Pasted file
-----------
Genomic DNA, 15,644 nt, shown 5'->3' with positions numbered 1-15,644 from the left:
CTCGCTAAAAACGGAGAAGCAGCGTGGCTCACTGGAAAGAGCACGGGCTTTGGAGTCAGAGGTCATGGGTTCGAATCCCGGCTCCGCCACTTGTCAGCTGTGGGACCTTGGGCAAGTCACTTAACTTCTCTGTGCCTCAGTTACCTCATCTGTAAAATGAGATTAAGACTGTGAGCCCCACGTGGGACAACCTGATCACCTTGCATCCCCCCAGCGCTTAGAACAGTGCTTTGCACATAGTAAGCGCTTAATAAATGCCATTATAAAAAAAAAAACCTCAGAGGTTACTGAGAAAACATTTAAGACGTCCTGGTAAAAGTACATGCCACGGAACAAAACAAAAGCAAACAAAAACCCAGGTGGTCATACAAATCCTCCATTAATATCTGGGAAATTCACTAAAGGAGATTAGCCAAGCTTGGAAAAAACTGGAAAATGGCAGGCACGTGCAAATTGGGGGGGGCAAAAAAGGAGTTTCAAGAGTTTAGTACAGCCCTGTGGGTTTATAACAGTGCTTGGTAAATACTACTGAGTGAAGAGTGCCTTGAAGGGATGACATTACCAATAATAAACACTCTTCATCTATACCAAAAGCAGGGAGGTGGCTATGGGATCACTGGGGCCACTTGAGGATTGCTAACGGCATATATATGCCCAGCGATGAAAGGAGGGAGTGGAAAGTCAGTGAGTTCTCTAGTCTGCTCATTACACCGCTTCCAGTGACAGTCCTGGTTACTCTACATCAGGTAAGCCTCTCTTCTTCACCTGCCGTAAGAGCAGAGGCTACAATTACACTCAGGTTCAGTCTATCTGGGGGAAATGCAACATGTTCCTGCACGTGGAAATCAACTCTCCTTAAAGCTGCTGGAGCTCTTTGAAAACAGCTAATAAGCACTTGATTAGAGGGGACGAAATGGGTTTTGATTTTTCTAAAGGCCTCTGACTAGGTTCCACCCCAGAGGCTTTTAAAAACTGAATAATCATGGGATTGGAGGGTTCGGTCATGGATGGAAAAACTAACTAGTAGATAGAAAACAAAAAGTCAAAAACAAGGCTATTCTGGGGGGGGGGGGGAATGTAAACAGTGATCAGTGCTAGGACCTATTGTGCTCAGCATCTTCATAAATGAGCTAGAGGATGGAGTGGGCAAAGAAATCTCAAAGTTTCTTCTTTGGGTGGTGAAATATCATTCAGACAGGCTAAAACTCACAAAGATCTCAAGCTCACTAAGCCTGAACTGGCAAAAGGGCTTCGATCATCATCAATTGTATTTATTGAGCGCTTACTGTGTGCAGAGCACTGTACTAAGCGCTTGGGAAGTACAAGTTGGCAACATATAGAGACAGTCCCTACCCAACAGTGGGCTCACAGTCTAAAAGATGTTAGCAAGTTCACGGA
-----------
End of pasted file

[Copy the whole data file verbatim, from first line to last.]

Genomic DNA, 15,644 nt, shown 5'->3' with positions numbered 1-15,644 from the left:
CTCGCTAAAAACGGAGAAGCAGCGTGGCTCACTGGAAAGAGCACGGGCTTTGGAGTCAGAGGTCATGGGTTCGAATCCCGGCTCCGCCACTTGTCAGCTGTGGGACCTTGGGCAAGTCACTTAACTTCTCTGTGCCTCAGTTACCTCATCTGTAAAATGAGATTAAGACTGTGAGCCCCACGTGGGACAACCTGATCACCTTGCATCCCCCCAGCGCTTAGAACAGTGCTTTGCACATAGTAAGCGCTTAATAAATGCCATTATAAAAAAAAAAACCTCAGAGGTTACTGAGAAAACATTTAAGACGTCCTGGTAAAAGTACATGCCACGGAACAAAACAAAAGCAAACAAAAACCCAGGTGGTCATACAAATCCTCCATTAATATCTGGGAAATTCACTAAAGGAGATTAGCCAAGCTTGGAAAAAACTGGAAAATGGCAGGCACGTGCAAATTGGGGGGGGCAAAAAAGGAGTTTCAAGAGTTTAGTACAGCCCTGTGGGTTTATAACAGTGCTTGGTAAATACTACTGAGTGAAGAGTGCCTTGAAGGGATGACATTACCAATAATAAACACTCTTCATCTATACCAAAAGCAGGGAGGTGGCTATGGGATCACTGGGGCCACTTGAGGATTGCTAACGGCATATATATGCCCAGCGATGAAAGGAGGGAGTGGAAAGTCAGTGAGTTCTCTAGTCTGCTCATTACACCGCTTCCAGTGACAGTCCTGGTTACTCTACATCAGGTAAGCCTCTCTTCTTCACCTGCCGTAAGAGCAGAGGCTACAATTACACTCAGGTTCAGTCTATCTGGGGGAAATGCAACATGTTCCTGCACGTGGAAATCAACTCTCCTTAAAGCTGCTGGAGCTCTTTGAAAACAGCTAATAAGCACTTGATTAGAGGGGACGAAATGGGTTTTGATTTTTCTAAAGGCCTCTGACTAGGTTCCACCCCAGAGGCTTTTAAAAACTGAATAATCATGGGATTGGAGGGTTCGGTCATGGATGGAAAAACTAACTAGTAGATAGAAAACAAAAAGTCAAAAACAAGGCTATTCTGGGGGGGGGGGGGAATGTAAACAGTGATCAGTGCTAGGACCTATTGTGCTCAGCATCTTCATAAATGAGCTAGAGGATGGAGTGGGCAAAGAAATCTCAAAGTTTCTTCTTTGGGTGGTGAAATATCATTCAGACAGGCTAAAACTCACAAAGATCTCAAGCTCACTAAGCCTGAACTGGCAAAAGGGCTTCGATCATCATCAATTGTATTTATTGAGCGCTTACTGTGTGCAGAGCACTGTACTAAGCGCTTGGGAAGTACAAGTTGGCAACATATAGAGACAGTCCCTACCCAACAGTGGGCTCACAGTCTAAAAGATGTTAGCAAGTTCACGGA